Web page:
Promises and Lies: The Human Cost of the War on Terror in Afghanistan

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iagonal horizon, man in turban in foreground, more behind him.

Since 2002, nearly four million Afghans have returned to Afghanistan after three decades in exile, but unfortunately, their lives are often more difficult than in the refugee camps they came from.

Suburb of Jalalabad, Afghanistan. Spring 2008.

© Zalmaï

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Man with child on back, tents in background.

Recently displaced people from the Helmand province in Chahari Qambar, an urban slum in western Kabul. The community, which has grown to about 700 to 800 families, includes many migrants looking for jobs, as well as people fleeing conflict.



Kabul, Afghanistan. March 2008.

© Zalmaï

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Man holding up arm, no shirt.

A young police officer from the Afghan national police shows his wound. He was injured in the south of Afghanistan by the Taliban, and he cannot work anymore and has no support from the Afghan government.

Kunduz, Afghanistan. June 2008.

© Zalmaï

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Child with burns, blurred motion in foreground.

A badly burned Afghan boy in a small village in northern Afghanistan. The village has no clinic or hospital, and his parents have no money to take him to the hospital in the city.

Kunduz, Afghanistan. June 2008.

© Zalmaï

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Man in white on stretcher.

Public hospitals, crowded with the victims of war, do not provide most patients with the medical care they need.

Public hospital, Herat, Afghanistan. May 2008.

© Zalmaï

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Boys playing with gun, large face in foreground.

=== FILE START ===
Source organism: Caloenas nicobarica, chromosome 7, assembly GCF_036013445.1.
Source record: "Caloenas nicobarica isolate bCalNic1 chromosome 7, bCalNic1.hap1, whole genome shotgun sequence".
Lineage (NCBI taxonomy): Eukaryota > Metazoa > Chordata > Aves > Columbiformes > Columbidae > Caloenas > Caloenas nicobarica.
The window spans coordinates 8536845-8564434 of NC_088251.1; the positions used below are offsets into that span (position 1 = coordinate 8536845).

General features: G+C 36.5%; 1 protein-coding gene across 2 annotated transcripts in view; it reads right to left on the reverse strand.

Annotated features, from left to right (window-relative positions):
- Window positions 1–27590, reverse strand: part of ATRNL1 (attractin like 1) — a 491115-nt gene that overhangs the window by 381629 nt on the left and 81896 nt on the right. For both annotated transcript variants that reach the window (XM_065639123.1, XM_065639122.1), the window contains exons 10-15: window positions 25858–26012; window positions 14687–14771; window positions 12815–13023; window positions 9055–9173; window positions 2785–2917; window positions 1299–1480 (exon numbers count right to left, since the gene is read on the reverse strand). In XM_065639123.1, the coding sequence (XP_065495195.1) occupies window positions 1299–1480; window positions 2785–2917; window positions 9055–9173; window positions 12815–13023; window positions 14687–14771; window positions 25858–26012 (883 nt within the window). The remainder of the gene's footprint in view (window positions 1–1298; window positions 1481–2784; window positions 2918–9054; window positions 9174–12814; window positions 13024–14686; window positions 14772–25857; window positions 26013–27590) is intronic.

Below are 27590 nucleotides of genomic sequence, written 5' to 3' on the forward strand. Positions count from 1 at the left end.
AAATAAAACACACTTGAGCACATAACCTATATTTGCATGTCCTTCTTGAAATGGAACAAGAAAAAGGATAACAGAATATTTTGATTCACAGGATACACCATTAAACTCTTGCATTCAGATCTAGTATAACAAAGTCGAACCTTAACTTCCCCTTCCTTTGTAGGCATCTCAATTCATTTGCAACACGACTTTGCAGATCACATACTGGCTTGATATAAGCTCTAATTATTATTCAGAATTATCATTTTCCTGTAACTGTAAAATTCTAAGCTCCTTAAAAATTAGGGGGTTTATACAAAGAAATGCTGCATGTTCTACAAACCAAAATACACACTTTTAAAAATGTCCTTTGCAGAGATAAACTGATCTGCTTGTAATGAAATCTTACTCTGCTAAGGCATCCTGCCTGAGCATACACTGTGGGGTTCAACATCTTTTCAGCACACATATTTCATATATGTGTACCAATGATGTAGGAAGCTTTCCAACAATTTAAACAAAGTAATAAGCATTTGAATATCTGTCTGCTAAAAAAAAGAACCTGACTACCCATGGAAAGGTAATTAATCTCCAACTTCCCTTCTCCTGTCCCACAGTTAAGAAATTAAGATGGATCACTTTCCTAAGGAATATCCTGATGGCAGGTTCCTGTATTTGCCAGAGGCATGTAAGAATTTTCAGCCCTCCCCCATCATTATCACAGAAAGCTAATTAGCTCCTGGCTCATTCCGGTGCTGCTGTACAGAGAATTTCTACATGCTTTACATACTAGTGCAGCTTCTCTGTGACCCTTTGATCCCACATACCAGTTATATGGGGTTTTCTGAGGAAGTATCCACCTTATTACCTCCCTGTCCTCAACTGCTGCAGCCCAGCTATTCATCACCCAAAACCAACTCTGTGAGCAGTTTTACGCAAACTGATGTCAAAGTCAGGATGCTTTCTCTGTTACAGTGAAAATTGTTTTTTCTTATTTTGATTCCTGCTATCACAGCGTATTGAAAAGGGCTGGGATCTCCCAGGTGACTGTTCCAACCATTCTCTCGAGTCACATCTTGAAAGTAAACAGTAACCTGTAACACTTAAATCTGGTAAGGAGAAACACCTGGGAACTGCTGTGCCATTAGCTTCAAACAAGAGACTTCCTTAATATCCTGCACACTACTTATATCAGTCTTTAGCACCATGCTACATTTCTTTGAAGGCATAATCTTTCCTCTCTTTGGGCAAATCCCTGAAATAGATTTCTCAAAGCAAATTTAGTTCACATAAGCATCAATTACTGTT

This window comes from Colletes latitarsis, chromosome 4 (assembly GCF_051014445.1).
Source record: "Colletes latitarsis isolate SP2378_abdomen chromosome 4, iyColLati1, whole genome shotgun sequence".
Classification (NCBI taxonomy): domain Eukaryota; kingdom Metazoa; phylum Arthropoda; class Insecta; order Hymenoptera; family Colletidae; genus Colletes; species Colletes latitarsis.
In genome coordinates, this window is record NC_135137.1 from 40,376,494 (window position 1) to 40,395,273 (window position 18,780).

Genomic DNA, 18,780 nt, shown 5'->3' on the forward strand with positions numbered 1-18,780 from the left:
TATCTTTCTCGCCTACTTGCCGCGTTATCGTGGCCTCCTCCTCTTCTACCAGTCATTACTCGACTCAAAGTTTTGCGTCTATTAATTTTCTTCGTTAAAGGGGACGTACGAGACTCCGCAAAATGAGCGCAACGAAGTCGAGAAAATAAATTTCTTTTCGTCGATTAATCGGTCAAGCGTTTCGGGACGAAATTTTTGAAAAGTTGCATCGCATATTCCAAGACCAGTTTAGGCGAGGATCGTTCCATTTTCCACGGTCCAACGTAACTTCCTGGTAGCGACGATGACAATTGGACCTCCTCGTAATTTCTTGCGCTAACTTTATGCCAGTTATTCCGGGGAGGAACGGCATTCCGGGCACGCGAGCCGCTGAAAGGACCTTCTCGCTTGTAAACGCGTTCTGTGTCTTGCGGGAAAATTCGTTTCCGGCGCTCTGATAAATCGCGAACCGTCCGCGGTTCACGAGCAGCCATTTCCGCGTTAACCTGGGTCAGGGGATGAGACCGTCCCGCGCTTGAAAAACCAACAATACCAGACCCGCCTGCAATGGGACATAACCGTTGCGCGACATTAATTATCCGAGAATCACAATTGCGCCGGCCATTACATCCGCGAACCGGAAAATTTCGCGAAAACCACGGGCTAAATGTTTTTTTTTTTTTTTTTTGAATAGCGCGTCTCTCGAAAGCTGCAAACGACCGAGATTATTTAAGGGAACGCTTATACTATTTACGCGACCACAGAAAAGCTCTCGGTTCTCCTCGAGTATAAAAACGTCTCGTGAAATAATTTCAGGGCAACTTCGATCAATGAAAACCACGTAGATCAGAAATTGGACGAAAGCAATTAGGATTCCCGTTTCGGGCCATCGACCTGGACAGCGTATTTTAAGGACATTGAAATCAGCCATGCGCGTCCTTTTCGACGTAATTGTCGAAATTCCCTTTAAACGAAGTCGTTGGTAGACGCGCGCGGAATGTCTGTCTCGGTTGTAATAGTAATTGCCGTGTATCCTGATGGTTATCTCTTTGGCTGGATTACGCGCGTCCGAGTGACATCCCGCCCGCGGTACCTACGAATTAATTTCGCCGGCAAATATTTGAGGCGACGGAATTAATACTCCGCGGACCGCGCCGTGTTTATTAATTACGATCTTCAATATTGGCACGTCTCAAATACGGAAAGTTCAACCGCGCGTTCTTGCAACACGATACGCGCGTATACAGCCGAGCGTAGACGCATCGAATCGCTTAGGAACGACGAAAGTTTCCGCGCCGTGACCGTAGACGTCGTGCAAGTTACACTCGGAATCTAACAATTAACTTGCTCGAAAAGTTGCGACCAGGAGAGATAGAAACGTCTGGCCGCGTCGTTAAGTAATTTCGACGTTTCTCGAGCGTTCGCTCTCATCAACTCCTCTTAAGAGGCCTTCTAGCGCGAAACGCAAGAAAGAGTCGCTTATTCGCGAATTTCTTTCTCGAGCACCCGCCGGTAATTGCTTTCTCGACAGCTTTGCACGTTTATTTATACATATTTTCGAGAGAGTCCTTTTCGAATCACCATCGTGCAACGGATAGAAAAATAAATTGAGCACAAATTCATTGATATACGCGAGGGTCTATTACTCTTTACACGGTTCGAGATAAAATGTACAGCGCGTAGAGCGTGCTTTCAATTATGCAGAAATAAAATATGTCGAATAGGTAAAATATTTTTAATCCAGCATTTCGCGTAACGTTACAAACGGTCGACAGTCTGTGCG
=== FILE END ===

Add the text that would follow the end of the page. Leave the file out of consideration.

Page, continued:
Returnees in a refugee camp, where there are no jobs, schools, roads, clinics, or hospitals. The war in Afghanistan is forcing thousands of people to flee their homes. Most of the displaced people arrive in Kabul.

Kabul, Afghanistan. September 2008.

© Zalmaï

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Three people, girl in center with cup. Checkered pattern on ceiling.

This camp in Kabul’s District 8 hosts nineteen families who left their homes in the Beneworsik “land allocation scheme,” because they could not find work there in order to survive. These families live in flimsy makeshift tents with poor sanitation. Parents work in the nearby vegetable market, while their children wash cars or beg in the neighborhood.

Kabul, Afghanistan. October 2008.

© Zalmaï

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Child lying on floor, two more in background.

Children eating a breakfast of hard bread in Chamane Babrak, an urban slum in northern Kabul. Chamane Babrak houses a mix of internally displaced people and returnees from Iran and Pakistan. The community started with 50 families, but has grown to about 350 to 450 families.

Kabul, Afghanistan. October 2008.

© Zalmaï

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Boy holding baby. Hand in foreground.

Returning families on land given to them by the Afghan government. The isolated setting makes life even more difficult than in the refugee camps around the cities.

Parwan province, Afghanistan. October 2008.

© Zalmaï

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Woman in black walking through ruined building.

Every day, thousands of Afghan refugees are deported to Afghanistan by the Iranian authorities. Most deportees cannot return home and end up on the outskirts of big cities looking for work to support their families.

Suburb of Herat, Afghanistan. May 2008.

© Zalmaï

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Fabric hanging, person viewed from behind.

Displaced people take refuge in the cities. The “urban refugee phenomenon” is new to Afghanistan, where refugees usually stay in camps outside of the cities.